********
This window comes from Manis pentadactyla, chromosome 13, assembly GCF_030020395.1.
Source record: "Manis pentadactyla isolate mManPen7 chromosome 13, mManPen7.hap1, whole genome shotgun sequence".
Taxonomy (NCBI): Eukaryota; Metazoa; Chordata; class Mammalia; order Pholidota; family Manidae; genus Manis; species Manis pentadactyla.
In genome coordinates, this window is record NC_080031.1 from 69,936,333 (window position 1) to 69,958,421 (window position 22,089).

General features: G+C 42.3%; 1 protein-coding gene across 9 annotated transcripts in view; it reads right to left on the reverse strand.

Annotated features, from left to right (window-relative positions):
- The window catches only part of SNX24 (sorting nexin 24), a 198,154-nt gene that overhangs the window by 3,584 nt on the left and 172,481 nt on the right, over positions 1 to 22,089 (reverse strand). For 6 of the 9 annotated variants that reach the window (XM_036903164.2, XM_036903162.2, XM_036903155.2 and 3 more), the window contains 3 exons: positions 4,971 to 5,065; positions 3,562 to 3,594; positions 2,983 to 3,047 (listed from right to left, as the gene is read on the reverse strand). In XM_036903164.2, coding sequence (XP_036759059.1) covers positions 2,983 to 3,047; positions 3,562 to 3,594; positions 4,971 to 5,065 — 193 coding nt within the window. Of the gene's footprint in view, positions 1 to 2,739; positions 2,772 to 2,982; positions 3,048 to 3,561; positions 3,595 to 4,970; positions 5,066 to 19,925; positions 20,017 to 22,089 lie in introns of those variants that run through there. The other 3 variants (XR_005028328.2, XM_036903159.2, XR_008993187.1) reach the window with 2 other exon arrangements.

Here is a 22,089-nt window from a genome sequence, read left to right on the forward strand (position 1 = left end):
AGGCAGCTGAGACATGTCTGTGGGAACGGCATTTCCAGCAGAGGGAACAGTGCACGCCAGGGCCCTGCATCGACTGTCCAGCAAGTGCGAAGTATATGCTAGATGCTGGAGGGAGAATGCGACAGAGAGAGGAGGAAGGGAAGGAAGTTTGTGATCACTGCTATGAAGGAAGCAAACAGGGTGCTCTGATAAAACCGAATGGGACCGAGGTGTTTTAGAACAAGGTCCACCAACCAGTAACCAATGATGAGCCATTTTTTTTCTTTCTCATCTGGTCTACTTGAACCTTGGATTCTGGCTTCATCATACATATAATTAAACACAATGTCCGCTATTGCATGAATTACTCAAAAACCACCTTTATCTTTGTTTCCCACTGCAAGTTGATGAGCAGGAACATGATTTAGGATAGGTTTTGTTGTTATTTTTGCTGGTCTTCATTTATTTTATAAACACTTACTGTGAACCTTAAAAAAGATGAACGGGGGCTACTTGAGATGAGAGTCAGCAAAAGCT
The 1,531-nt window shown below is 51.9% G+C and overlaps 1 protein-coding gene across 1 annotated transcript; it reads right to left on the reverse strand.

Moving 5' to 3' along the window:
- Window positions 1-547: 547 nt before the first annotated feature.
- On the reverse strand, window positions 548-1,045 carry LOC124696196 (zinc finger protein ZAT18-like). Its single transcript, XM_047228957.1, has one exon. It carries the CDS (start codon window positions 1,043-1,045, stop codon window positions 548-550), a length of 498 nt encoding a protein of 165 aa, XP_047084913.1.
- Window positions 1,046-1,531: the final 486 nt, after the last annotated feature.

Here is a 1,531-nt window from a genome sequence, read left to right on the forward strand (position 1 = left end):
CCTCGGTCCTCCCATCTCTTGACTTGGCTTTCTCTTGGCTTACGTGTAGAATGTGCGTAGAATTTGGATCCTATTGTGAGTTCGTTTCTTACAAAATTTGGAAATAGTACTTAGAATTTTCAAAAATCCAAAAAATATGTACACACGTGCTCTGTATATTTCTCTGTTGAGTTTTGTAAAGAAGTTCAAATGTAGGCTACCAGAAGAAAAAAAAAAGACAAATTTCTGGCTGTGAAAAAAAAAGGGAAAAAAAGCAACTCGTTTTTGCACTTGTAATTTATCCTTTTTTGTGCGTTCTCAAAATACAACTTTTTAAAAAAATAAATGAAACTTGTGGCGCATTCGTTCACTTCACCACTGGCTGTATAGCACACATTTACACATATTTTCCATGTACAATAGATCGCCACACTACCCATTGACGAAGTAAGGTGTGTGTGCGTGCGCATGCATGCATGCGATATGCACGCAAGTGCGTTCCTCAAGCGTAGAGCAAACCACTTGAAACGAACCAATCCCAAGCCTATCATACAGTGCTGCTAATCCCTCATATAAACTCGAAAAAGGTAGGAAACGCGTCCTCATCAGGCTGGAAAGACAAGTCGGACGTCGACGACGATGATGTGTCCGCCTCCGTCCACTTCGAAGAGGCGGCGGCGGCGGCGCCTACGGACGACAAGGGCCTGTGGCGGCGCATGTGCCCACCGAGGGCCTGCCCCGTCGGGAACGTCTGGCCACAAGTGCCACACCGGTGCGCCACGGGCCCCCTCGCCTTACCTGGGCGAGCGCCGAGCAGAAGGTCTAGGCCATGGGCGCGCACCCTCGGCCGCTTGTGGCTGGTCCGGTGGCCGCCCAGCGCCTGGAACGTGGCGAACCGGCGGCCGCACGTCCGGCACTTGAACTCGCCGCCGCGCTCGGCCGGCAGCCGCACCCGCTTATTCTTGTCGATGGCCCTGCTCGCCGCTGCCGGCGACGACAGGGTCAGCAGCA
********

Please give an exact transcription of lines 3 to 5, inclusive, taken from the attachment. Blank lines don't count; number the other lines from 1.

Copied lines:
Taxonomy (NCBI): Eukaryota; Metazoa; Chordata; class Mammalia; order Pholidota; family Manidae; genus Manis; species Manis pentadactyla.
In genome coordinates, this window is record NC_080031.1 from 69,936,333 (window position 1) to 69,958,421 (window position 22,089).

General features: G+C 42.3%; 1 protein-coding gene across 9 annotated transcripts in view; it reads right to left on the reverse strand.